The author:

"John Lathbury [Lathbery], (d. 1362), Franciscan friar and theologian, was born at Lathbury, Buckinghamshire, probably at the beginning of the fourteenth century; when he died in 1362 he was, according to Bale, 'an old man' (Bale, Cat., 1.532–3). He joined the Franciscan order in his twenties, perhaps in the diocese of Coventry and Lichfield, where he was ordained subdeacon on 22 April 1329. He studied at Oxford during the 1330s and 1340s, and had become regent master by 1350. In Oxford he formed a close friendship with a German friar, Hermann of Cologne; they discussed matters of theology and exchanged stories and moral exempla, many of which Lathbury later included in his commentary on Jeremiah.

"Although a schoolman, Lathbury evidently was also active in pastoral work in the surrounding districts. In 1342 he was licensed to hear confessions in the diocese of Salisbury, and in November 1352 he was given the same licence in the archdeaconry of Buckingham. At the same time he became involved in the government of his order. In 1343 he was present at a meeting of the provincial chapter, and he may have attended others. Lathbury probably remained in Oxford for the greater part of his career, retiring only in late middle age to the Reading Greyfriars, where he died and was probably buried. In 1348 he gave several of his own books to a relative, a younger John Lathbury. The gift may have coincided with the end of his active career in the schools.

"The elder Lathbury was distinguished for his work as a theologian and exegete. His most influential, and probably his only completed work, was a commentary on the Lamentations of Jeremiah. It is a vast text, incorporating a wide range of sources, including notes made by Robert Grosseteste (d. 1253), whose books Lathbury had studied at first hand in the library of the Oxford Greyfriars. It is most notable, however, for its use of rare and obscure classical texts to elucidate the darker passages of scripture. Lathbury's interest in classical literature, and his willingness to use it as a tool of exegesis, places him in a tradition of English (and especially fraternal) biblical scholarship which had been inaugurated a generation earlier by the Dominican theologians Robert Holcot (d. 1349) and Thomas Waleys. Their work had done much to revive the art of exegesis and promote a ‘literal’ reading of scripture in the first half of the fourteenth century, but with the exception of Lathbury they had few followers or imitators. Indeed he can be seen as one of the last English scholars to employ these methods.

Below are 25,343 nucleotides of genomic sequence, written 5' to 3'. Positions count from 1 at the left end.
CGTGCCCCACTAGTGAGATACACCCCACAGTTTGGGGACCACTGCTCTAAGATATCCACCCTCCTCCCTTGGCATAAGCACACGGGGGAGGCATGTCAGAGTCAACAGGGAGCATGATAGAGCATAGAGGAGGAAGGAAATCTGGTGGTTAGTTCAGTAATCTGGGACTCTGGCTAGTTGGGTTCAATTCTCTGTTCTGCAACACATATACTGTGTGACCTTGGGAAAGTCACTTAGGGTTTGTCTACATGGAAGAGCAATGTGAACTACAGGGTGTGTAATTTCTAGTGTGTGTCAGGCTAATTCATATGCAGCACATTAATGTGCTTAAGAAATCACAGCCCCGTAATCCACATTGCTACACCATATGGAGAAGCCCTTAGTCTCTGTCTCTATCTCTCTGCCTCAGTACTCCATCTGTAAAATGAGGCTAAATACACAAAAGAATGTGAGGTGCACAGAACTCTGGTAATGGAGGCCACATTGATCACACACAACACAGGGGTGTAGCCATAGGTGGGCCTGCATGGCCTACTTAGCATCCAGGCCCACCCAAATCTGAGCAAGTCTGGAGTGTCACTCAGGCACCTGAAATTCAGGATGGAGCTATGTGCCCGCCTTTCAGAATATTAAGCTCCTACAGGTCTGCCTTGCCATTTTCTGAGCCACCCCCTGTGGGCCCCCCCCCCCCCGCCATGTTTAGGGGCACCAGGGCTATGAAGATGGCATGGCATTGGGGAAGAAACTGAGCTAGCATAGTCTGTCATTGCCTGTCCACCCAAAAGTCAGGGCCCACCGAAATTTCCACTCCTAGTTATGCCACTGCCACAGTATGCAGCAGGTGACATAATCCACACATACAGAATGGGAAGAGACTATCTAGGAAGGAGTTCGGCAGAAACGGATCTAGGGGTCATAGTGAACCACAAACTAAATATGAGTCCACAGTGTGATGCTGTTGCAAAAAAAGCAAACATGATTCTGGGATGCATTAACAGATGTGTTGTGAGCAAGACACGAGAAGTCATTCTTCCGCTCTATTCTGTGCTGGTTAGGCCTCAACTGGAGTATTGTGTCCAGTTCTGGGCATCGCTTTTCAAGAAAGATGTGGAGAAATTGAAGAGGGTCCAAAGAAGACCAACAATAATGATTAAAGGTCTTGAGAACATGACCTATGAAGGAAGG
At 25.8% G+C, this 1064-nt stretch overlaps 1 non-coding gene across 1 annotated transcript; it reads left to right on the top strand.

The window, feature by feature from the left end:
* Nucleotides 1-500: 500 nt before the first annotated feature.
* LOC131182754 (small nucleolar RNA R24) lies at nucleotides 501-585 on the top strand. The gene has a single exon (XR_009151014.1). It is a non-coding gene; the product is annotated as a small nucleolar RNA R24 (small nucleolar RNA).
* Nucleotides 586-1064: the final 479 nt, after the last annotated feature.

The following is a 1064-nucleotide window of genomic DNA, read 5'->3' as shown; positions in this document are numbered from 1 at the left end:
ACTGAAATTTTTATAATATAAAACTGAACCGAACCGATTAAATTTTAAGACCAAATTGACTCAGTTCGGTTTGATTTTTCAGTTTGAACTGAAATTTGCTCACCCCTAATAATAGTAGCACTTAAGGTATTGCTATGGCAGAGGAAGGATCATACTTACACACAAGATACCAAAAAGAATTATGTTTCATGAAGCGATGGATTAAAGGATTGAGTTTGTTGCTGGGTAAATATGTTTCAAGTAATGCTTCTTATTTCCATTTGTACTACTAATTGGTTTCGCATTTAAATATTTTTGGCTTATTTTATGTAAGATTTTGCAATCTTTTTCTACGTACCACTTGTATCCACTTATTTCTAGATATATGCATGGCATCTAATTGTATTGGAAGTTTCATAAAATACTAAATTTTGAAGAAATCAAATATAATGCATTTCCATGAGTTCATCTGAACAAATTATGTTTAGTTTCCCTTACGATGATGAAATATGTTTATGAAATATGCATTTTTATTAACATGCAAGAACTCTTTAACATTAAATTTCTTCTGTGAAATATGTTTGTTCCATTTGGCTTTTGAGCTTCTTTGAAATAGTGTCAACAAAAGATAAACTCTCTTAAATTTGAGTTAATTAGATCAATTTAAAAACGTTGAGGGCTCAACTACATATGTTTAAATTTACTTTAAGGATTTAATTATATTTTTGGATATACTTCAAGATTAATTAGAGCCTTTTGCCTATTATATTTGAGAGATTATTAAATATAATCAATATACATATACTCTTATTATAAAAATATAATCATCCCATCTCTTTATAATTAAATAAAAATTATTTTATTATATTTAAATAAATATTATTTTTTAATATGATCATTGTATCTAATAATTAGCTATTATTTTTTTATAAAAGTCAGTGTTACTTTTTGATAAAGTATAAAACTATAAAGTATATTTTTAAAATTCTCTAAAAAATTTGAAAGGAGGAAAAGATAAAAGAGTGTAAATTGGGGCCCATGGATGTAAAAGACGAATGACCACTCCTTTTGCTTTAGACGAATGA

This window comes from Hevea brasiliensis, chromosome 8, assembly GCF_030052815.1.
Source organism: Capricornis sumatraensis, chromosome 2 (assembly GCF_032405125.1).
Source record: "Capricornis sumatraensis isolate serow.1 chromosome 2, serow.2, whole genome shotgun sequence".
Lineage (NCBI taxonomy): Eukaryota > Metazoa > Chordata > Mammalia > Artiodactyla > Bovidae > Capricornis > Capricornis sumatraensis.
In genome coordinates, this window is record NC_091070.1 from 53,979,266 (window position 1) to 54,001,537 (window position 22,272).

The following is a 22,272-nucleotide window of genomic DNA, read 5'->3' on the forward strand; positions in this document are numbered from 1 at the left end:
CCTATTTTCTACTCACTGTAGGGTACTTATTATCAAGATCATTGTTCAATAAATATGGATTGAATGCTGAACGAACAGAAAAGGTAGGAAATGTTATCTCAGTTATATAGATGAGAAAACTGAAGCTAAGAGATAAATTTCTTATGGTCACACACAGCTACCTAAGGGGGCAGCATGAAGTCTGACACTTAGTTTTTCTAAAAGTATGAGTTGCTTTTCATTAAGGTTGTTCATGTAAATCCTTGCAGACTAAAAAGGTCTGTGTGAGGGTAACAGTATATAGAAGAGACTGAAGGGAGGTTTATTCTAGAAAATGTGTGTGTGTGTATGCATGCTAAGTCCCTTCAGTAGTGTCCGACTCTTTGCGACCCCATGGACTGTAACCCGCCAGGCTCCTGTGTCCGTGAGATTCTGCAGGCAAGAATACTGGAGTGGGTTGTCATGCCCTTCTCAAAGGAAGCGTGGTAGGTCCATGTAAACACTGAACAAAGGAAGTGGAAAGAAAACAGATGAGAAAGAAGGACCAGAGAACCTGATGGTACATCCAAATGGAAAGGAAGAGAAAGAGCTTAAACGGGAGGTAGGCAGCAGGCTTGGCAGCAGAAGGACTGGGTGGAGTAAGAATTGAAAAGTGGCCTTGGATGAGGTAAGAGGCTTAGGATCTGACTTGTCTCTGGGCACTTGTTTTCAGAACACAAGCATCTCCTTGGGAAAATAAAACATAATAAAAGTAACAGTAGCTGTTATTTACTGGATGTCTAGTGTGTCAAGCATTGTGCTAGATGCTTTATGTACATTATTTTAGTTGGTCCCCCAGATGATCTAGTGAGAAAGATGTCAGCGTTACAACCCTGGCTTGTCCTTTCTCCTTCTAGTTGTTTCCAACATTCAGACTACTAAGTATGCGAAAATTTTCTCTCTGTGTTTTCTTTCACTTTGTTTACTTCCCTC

"The commentary circulated widely in late medieval Europe; it was among the first books to be printed at Oxford in 1482, and one of the seven surviving manuscript copies was brought up from the bottom of the sea, in a fisherman's net, probably in the sixteenth century. Lathbury continually reworked and reorganized his commentary, and the revised version circulated in various different guises as part of an Alphabetum morale, a collection of exempla and sermons, and as a series of distinctiones. Lathbury may also have completed a commentary on the  Psalms which is now lost. The fifteenth-century bishop Stephen Patrington (d. 1417), according to Bale, quoted 'Lathbury on the psalms' in one of his sermons. Balealso suggests Lathbury was the author of a commentary on the  Acts of the Apostles, and quotes an incipit, but it is not known to survive, and it is possible that in both cases he confused Lathbury with his kinsman, John Lathbury the younger."(James Clark, ODNB)

ISTC il00075000; HC (+Add) 9928; GW M17160; BMC XI 236; Bod-inc L-043; Goff L-75; not in BSB. For the Yale copy, see Grolier Club. Fifty-five books printed before 1525 (1968), 38; Madan, F. Early Oxford Press, pages 2-3, 255-256; Madan, F. Oxford books, 9, (10)